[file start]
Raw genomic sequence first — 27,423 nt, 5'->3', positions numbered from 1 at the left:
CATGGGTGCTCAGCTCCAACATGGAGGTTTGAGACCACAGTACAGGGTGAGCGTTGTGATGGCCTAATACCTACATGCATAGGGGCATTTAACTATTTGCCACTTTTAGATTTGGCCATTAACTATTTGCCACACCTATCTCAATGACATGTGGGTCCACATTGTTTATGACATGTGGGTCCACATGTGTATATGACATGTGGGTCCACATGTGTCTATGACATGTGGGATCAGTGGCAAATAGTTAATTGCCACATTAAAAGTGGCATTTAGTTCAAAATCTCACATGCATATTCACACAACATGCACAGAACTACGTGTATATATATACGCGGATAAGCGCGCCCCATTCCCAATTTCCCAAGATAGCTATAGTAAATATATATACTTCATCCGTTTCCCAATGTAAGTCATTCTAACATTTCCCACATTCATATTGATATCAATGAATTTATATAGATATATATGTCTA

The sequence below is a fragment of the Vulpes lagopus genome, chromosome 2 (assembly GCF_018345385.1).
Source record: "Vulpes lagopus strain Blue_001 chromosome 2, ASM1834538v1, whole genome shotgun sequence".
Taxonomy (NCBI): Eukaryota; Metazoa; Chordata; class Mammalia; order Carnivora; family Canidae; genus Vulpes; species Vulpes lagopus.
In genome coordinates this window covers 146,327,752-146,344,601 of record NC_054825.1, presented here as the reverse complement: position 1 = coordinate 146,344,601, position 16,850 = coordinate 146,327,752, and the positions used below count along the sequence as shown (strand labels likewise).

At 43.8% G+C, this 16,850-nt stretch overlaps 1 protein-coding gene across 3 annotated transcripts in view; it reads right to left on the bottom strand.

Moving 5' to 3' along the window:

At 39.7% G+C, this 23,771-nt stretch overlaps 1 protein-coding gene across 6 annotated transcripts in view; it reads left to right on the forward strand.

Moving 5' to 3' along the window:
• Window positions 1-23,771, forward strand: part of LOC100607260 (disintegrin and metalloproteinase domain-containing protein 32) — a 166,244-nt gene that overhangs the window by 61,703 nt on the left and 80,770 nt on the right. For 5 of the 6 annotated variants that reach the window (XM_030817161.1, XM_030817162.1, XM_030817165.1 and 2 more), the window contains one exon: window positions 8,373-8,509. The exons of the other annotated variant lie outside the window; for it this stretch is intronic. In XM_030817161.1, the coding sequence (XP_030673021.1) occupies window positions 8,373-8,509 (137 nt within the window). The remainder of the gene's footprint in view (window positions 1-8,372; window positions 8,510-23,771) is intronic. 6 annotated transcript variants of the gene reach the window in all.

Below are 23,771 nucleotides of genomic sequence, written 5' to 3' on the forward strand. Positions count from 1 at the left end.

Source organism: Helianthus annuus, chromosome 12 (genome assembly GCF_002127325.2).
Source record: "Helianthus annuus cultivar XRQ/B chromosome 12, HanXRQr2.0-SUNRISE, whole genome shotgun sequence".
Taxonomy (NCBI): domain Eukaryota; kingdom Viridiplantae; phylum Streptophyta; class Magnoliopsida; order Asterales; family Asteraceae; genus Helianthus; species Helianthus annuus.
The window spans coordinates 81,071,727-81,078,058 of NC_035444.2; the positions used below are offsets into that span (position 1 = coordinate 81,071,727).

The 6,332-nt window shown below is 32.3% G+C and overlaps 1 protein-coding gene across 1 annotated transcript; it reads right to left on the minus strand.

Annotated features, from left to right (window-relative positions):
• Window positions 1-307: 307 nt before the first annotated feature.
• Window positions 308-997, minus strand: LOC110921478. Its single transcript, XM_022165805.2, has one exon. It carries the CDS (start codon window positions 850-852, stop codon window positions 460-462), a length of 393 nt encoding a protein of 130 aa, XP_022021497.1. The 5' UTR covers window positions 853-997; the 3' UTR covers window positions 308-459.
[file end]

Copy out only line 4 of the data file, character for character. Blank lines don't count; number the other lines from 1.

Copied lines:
Source record: "Vulpes lagopus strain Blue_001 chromosome 2, ASM1834538v1, whole genome shotgun sequence".